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Sang

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Re: News From Around The World
« Reply #6 on: January 09, 2009, 06:47:42 AM »
You used to be dumber than Sang, now you are smarter.

Lol :D Guess I should pick up coding as well then ;)
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"heh, a sidenote, I´d not mind to clean her ass with my tongue after she takes a shit. " - Gambini

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Cody

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Re: News From Around The World
« Reply #7 on: January 09, 2009, 09:05:39 AM »
You used to be dumber than Sang, now you are smarter.

I was never dumb, I just never spoke of personal preferences.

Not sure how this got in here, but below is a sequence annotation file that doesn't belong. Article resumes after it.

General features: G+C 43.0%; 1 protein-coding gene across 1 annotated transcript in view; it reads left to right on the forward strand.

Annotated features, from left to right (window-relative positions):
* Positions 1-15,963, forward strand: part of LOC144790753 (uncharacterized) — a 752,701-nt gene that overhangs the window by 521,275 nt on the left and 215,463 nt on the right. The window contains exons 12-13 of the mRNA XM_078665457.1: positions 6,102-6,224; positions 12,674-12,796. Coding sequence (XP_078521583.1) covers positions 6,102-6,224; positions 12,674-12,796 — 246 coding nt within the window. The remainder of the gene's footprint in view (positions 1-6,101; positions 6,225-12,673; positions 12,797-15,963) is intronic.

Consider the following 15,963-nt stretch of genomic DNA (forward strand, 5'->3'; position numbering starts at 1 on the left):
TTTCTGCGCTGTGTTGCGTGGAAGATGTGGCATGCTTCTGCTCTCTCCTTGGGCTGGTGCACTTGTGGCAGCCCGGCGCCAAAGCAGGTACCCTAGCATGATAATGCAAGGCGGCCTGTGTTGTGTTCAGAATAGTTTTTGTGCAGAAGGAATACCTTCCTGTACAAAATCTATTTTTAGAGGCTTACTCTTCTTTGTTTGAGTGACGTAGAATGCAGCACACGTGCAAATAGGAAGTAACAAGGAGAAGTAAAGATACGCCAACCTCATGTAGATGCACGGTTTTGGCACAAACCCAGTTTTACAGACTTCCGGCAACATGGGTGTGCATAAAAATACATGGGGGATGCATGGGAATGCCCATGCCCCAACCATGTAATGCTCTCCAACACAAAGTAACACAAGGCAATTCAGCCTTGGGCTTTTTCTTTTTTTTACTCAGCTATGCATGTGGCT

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Trooper Dan

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Re: News From Around The World
« Reply #8 on: January 09, 2009, 11:11:50 PM »
This is a good little read, from Dan Diker,  a foreign policy analyst with the Jerusalem Center for Public Affairs:  http://www.jcpa.org/


Quote
Israel may have reached a deterrent moment in its war in Gaza against Iranian backed Hamas. I spoke with an senior Arab diplomat last night.. He told me that the Arab street is afraid that "the Jews have gone crazy."

Yes it's true. He noted, "Israel has begun to restore its deterrence in the Arab world. " Hamas miscalculated," he added; they had thought Israel would not attack, but would merely accede to tougher Hamas demands for an improved "Tahdiya," their version of a temporary calm.